Resources and Funding Opportunities

Resources and Funding Opportunities

This page was developed as a resource to researchers who are seeking to enter the field of FD/MAS research. We hope researchers, industry and other important stakeholders will use this overview of the FD/MAS research landscape to form new collaborations and accelerate the rate of progress in the fight to #CureFDMAS.

This page was compiled by layperson staff and volunteers for the FD/MAS Alliance. Efforts were taken to be inclusive and accurate. If you have feedback on this page, including if it was useful to you, or if there are recommended changes or additions, please contact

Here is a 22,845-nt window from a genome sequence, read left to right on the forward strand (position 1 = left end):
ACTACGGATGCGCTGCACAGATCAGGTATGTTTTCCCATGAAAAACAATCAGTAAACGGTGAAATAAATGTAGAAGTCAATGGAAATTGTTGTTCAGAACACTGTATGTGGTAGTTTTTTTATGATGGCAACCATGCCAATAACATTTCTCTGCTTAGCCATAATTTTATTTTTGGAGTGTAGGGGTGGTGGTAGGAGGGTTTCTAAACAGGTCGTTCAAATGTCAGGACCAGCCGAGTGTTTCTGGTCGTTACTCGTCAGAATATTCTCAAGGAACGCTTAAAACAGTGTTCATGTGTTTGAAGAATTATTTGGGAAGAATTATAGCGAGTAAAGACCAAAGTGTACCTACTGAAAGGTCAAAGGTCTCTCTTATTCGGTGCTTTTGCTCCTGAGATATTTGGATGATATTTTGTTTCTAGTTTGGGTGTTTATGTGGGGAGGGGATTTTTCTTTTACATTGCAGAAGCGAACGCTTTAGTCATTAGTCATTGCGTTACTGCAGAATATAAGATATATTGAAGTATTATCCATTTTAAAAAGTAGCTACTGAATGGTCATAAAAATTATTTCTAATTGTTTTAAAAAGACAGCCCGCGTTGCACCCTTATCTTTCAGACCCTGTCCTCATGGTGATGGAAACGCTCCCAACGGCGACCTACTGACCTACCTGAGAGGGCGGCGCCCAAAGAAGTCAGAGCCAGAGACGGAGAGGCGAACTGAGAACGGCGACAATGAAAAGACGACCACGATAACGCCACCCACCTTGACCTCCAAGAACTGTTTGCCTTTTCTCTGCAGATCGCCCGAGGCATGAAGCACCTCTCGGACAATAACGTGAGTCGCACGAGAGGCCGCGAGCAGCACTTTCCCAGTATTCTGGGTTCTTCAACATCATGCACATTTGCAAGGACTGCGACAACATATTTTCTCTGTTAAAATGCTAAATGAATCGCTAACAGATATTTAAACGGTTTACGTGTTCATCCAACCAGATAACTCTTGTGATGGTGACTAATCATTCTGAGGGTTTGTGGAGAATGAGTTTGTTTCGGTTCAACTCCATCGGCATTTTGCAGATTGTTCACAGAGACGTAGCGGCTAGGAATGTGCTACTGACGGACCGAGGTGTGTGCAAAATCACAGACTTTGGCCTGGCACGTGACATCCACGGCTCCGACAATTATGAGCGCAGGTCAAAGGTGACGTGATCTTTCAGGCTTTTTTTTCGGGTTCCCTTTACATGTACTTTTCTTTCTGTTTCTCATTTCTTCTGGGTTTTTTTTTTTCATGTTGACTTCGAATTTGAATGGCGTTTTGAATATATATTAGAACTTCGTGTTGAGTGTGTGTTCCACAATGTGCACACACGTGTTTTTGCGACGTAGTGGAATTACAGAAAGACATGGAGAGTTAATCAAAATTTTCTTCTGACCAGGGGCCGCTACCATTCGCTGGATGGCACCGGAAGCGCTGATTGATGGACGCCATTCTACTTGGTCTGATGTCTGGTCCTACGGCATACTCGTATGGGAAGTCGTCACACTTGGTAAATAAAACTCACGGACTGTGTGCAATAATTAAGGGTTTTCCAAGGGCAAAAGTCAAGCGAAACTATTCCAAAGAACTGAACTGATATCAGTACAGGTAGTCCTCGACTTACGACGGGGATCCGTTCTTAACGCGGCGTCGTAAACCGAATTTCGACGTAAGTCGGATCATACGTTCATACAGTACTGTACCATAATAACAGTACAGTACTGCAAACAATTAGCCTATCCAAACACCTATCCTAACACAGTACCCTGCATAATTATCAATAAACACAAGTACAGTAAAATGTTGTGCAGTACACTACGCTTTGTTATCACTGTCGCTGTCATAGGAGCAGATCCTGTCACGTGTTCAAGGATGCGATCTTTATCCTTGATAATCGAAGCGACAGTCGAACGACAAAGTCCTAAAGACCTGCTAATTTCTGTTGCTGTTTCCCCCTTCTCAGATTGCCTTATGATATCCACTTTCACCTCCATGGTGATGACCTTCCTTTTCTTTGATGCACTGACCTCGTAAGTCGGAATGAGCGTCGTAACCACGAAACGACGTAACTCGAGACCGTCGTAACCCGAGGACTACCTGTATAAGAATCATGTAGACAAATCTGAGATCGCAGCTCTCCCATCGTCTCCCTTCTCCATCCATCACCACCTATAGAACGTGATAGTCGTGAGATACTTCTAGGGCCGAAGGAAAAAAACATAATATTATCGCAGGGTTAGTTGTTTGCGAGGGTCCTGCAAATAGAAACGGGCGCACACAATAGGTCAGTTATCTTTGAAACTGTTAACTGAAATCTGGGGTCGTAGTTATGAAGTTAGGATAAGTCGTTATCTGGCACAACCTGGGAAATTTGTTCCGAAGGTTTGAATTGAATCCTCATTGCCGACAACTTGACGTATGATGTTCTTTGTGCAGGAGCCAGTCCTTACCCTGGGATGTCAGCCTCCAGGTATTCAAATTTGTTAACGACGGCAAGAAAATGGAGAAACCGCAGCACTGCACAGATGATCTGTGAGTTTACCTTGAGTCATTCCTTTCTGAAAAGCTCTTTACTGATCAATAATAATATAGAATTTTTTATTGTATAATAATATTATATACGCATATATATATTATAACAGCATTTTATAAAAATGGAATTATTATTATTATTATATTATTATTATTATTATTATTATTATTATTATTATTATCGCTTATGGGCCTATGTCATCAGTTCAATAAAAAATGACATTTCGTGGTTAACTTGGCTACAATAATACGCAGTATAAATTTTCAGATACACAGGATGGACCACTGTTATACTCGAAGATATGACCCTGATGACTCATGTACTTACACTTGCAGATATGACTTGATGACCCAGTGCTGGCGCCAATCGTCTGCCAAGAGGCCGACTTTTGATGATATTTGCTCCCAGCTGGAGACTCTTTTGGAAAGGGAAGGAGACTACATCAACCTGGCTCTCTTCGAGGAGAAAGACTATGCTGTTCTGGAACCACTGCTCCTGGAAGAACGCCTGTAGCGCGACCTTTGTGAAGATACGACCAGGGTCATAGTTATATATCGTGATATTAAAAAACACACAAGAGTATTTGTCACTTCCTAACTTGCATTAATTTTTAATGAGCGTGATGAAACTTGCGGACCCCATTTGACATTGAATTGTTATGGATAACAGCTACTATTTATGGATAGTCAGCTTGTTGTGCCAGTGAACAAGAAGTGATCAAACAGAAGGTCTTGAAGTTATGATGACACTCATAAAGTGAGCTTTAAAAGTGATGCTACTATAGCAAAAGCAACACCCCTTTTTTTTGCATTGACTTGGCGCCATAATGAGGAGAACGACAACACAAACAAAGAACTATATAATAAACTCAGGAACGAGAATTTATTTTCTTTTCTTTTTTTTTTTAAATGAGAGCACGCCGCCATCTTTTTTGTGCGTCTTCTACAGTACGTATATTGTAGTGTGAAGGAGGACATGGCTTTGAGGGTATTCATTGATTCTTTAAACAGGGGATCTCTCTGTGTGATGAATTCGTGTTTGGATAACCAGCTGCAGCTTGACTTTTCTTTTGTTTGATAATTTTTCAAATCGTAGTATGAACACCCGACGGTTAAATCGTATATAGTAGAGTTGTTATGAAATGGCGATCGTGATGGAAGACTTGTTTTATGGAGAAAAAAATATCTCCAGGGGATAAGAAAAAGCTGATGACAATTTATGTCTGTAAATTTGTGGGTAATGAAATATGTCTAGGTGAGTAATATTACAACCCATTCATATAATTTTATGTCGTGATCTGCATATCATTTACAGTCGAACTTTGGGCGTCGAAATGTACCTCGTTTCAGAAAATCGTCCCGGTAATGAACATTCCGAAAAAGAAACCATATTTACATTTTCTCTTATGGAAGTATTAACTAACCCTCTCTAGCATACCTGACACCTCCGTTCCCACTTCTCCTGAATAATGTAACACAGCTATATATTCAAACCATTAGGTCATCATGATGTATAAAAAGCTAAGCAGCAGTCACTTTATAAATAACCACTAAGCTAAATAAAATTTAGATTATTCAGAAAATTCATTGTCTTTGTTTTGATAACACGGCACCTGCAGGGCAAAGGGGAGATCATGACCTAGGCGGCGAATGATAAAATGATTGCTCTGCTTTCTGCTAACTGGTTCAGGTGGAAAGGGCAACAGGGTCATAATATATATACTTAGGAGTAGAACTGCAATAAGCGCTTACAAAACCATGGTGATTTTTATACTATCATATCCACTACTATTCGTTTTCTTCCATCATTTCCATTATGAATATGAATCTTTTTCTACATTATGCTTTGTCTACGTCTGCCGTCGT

Centers with large cohorts of FD/MAS patients and/or biospecimens

The FD/MAS Patient Registry is a research project that allows patients and families to share their experiences with FD/MAS by completing a series of surveys. The registry launched in November 2016 and as of October 2020, more than 900 patients have joined the registry, including more than 750 who have consented to be part of the web-based study. Researchers can request de-identified datasets, request recruiting assistance, or petition for the inclusion of new measures in the registry. Researchers can learn about the registry here. For questions or feedback, contact FDF Board Member and Registry Primary Investigator Kiran Yarlagadda,, and Executive Director Adrienne McBride,